Mk III Anti Wet Sump Valve

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Dec 15, 2006
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Another question related to the "Modern Commando". It apears that the Anti Wet Sump valve on my Mk III is not functioning properly. Sitting overnight (24 hours) the oil level on the dip stick went from 2/3 up between the low & hi marks, to below the low mark. I recently had the timing cover off for a cam chain adjustment & found the plunger & spring present in their cavity. I cleaned these parts and carefully inspected the plunger for scoring and free movement in the bore. One thing I noticed was that the spring seemed pretty weak, and that it's free length apeared a bit too short. I reassembled the timing cover to the engine using the existing parts, with the exception of a new rubber seal (Mk III specific) on the oil pump outlet.

I've never been one to remember to park the machine with the pistons at TDC. And if the valve were functioning correctly this task should make no difference.

Any insight would be appreciated - thanks for your time!
The anti-wet sump valve on a MkIII was a feeble attempt to solve the problem. They often hang up in the bore and never seem to quite seal properly.

A well set up oil pump with a gasket and a fresh pump to cover seal will greatly lessen the wet sumping to the point that it won't appreciably wet sump for up to two weeks standing. One of the inline valves (manual or automatic) will do better. Manual valves scare me because it only takes once to forget to open it. The automatic valves are better as long as they don't create too much of an obstruction to returning the oil to the tank, but yet seal well enough to prevent drainback.

I just have gotten used to draining the crankcase before starting my Nortons if they have sat for couple weeks without starting. As long as there is some oil in the tank, it will not run dry and starve the engine if you start it and let the scavenge side of the pump clear the crankcase.
Ron L,
Thanks for your reply. I agree with you; having been afflicted with "Sometimer's Disease" myself, it would just be a matter of time until I'd forget to turn on the valve. I believe the source of oil that feeds the wet sump condition is through the supply line, from the tank to the pump vice the return, and all automatic valves I've seen are installed in the feed line. But installing a check valve upstream from a positive displacement pump is just asking for a problem. I understand that a new anti wet sump valve is available that has a clear portion incorporated in the body so you could theoretically verify flow visually. I'm still not going for it.

It seems to me that perhaps both problems you mentioned with the Norton design could be overcome with a bit stronger and/or longer spring, although it may pose a problem during assembly. I doubt that I would experiment with that concept until I verified that the pump clearances were tight, especially on the pressure side. I've watched the oil pressure on my 750 drop to near zero while at Interstate speeds for long periods. A loose pump working with hot oil may not develop enough pressure to un-seat too strong of a spring.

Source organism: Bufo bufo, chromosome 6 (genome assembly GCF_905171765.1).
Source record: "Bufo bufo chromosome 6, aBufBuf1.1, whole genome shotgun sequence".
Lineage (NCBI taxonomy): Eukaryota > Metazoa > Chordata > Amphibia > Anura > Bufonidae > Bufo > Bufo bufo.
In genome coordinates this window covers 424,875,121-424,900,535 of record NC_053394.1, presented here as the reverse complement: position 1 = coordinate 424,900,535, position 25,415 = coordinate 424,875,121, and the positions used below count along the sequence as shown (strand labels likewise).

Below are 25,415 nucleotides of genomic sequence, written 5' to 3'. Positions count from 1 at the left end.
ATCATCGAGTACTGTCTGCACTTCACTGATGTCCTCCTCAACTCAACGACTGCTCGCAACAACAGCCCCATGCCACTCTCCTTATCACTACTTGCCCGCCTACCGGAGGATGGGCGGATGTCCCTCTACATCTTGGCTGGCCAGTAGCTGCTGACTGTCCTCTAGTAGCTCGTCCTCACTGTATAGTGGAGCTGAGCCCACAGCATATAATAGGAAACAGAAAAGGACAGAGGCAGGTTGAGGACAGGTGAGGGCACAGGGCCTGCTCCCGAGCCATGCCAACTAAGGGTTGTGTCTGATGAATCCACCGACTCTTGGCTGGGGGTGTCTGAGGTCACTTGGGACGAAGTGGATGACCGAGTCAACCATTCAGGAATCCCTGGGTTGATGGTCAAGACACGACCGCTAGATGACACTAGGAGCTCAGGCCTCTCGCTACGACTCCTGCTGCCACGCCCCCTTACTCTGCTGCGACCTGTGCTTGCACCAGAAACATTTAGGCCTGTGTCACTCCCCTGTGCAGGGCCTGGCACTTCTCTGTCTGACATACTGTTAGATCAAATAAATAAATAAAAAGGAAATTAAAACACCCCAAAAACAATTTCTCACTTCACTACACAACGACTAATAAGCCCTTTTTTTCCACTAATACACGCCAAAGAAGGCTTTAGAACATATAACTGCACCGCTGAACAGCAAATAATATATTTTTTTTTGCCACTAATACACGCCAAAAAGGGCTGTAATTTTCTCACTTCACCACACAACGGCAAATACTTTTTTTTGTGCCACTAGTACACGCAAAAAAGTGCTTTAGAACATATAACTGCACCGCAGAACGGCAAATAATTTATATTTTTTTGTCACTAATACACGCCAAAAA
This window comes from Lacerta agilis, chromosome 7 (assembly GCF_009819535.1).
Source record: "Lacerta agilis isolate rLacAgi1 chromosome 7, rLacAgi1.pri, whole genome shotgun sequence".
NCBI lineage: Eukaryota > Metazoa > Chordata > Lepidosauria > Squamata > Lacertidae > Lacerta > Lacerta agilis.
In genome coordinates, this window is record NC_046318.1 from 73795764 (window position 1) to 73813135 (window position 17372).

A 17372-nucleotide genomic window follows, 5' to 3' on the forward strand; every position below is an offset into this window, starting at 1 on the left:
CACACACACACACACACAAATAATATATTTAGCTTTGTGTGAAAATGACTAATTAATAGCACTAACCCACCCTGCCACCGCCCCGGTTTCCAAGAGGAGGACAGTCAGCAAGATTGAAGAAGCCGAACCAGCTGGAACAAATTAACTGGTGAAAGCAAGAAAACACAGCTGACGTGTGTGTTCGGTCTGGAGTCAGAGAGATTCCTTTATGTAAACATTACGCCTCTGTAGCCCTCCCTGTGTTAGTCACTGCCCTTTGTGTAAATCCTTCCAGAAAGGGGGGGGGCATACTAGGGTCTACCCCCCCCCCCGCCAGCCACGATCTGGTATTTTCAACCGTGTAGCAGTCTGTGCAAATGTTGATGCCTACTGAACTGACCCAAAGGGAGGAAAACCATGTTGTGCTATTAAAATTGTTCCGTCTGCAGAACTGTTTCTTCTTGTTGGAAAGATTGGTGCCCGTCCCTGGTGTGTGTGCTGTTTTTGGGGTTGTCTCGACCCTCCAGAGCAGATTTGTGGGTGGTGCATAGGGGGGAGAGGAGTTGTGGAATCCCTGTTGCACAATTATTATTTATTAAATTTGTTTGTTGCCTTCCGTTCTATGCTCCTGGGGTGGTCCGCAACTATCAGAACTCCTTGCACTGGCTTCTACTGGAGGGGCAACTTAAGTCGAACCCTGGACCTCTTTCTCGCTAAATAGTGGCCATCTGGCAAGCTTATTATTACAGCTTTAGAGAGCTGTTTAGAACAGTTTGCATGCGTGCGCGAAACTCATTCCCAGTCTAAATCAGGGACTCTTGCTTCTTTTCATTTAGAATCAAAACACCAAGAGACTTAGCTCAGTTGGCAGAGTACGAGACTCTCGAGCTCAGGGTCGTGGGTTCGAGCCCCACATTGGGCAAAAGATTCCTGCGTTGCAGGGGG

Appreciate your time,

Think your desision might be right...if you forget things...they will indeed bite you. I'm afficted with the same disease you mention. Mine includes forgetting to turn off turn signals...deadly at an intersection, so I have a nasty, annoying buzzer under the headlite. Now I just use hand signals if no cars are in sight in town...buzzing is gastly stuff. I won't use an inline valve either, same reasons as yourself. But.....

last week, the "sometime" thing really did it's thing...scary. I drive a Vespa T4, 1961, too...good for short trips and fun to drive, agile as heck. I rarely lock it...too lazy...and it's is usually within sight anyway. But I went into a factory to speak to someone...not about to leave it unlocked out there in the parking I remove the key and put it in the pocket. Out I come ten minutes later...helmet on...kick her over and take off. About 5 miles later, other end of town...a birdy starts to chirp real loud in my ear...Key...Key...Key... Oh Poop! Pull over and get the key out of the pocket and unlock the forks. That little baby will lock up the steering when you go to a full lock with the bars, left or right. I had made it across town in heavy traffic, somehow, without doing that...and that's the only reason I didn't have it lock up and flip me across the street and into some building. Gave me a good case of the cold sweats. That is the third time that has happened over the last few years...vehicle inspector did it to me one time too...test rode it and gave it back to me with it locked...thought it was the ignition key... :D indeed listen to your will have the best advise.. :wink:
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